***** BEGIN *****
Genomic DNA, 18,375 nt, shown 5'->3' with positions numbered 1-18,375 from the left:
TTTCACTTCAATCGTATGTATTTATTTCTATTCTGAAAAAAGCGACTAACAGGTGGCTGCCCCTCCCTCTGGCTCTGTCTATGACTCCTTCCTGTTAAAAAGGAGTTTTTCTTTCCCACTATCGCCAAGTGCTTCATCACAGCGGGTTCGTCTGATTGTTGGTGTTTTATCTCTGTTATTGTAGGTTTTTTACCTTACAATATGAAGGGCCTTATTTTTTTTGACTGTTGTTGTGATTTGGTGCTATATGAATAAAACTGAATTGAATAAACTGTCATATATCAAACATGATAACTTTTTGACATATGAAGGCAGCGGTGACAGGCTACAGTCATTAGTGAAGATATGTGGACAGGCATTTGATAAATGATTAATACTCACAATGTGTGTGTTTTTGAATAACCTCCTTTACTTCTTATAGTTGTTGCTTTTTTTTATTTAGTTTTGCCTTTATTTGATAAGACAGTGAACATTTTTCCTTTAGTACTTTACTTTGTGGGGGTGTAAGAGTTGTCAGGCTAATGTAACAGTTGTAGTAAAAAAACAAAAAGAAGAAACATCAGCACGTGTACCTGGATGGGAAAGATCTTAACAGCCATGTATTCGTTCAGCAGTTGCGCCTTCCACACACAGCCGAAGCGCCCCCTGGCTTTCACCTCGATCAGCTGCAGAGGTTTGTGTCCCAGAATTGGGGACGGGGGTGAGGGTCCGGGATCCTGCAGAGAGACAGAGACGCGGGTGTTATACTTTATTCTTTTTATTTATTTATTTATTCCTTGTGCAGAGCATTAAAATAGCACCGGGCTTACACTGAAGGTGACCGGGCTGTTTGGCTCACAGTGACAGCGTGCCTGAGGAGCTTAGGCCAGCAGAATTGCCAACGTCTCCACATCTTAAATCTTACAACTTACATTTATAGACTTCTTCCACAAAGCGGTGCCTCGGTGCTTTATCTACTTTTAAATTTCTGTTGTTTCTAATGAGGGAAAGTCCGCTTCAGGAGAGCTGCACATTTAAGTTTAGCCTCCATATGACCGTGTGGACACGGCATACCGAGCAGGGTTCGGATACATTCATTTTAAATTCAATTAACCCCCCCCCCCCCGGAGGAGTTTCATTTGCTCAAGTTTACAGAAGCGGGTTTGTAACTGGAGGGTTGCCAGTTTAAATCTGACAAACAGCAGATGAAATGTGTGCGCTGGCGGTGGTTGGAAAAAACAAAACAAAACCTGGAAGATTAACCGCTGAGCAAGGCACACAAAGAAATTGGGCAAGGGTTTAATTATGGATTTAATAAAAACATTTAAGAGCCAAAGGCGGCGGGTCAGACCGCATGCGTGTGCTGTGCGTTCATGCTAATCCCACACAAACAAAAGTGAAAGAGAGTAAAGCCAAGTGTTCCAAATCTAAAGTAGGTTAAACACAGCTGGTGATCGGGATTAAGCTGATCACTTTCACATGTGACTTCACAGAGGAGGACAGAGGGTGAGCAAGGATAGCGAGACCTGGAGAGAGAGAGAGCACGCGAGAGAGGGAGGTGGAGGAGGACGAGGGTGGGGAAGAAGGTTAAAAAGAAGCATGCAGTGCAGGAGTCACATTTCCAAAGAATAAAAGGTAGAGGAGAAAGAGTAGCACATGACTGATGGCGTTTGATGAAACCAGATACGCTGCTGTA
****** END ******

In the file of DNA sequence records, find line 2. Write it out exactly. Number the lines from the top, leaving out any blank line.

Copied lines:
TTTCACTTCAATCGTATGTATTTATTTCTATTCTGAAAAAAGCGACTAACAGGTGGCTGCCCCTCCCTCTGGCTCTGTCTATGACTCCTTCCTGTTAAAAAGGAGTTTTTCTTTCCCACTATCGCCAAGTGCTTCATCACAGCGGGTTCGTCTGATTGTTGGTGTTTTATCTCTGTTATTGTAGGTTTTTTACCTTACAATATGAAGGGCCTTATTTTTTTTGACTGTTGTTGTGATTTGGTGCTATATGAATAAAACTGAATTGAATAAACTGTCATATATCAAACATGATAACTTTTTGACATATGAAGGCAGCGGTGACAGGCTACAGTCATTAGTGAAGATATGTGGACAGGCATTTGATAAATGATTAATACTCACAATGTGTGTGTTTTTGAATAACCTCCTTTACTTCTTATAGTTGTTGCTTTTTTTTATTTAGTTTTGCCTTTATTTGATAAGACAGTGAACATTTTTCCTTTAGTACTTTACTTTGTGGGGGTGTAAGAGTTGTCAGGCTAATGTAACAGTTGTAGTAAAAAAACAAAAAGAAGAAACATCAGCACGTGTACCTGGATGGGAAAGATCTTAACAGCCATGTATTCGTTCAGCAGTTGCGCCTTCCACACACAGCCGAAGCGCCCCCTGGCTTTCACCTCGATCAGCTGCAGAGGTTTGTGTCCCAGAATTGGGGACGGGGGTGAGGGTCCGGGATCCTGCAGAGAGACAGAGACGCGGGTGTTATACTTTATTCTTTTTATTTATTTATTTATTCCTTGTGCAGAGCATTAAAATAGCACCGGGCTTACACTGAAGGTGACCGGGCTGTTTGGCTCACAGTGACAGCGTGCCTGAGGAGCTTAGGCCAGCAGAATTGCCAACGTCTCCACATCTTAAATCTTACAACTTACATTTATAGACTTCTTCCACAAAGCGGTGCCTCGGTGCTTTATCTACTTTTAAATTTCTGTTGTTTCTAATGAGGGAAAGTCCGCTTCAGGAGAGCTGCACATTTAAGTTTAGCCTCCATATGACCGTGTGGACACGGCATACCGAGCAGGGTTCGGATACATTCATTTTAAATTCAATTAACCCCCCCCCCCCCGGAGGAGTTTCATTTGCTCAAGTTTACAGAAGCGGGTTTGTAACTGGAGGGTTGCCAGTTTAAATCTGACAAACAGCAGATGAAATGTGTGCGCTGGCGGTGGTTGGAAAAAACAAAACAAAACCTGGAAGATTAACCGCTGAGCAAGGCACACAAAGAAATTGGGCAAGGGTTTAATTATGGATTTAATAAAAACATTTAAGAGCCAAAGGCGGCGGGTCAGACCGCATGCGTGTGCTGTGCGTTCATGCTAATCCCACACAAACAAAAGTGAAAGAGAGTAAAGCCAAGTGTTCCAAATCTAAAGTAGGTTAAACACAGCTGGTGATCGGGATTAAGCTGATCACTTTCACATGTGACTTCACAGAGGAGGACAGAGGGTGAGCAAGGATAGCGAGACCTGGAGAGAGAGAGAGCACGCGAGAGAGGGAGGTGGAGGAGGACGAGGGTGGGGAAGAAGGTTAAAAAGAAGCATGCAGTGCAGGAGTCACATTTCCAAAGAATAAAAGGTAGAGGAGAAAGAGTAGCACATGACTGATGGCGTTTGATGAAACCAGATACGCTGCTGTA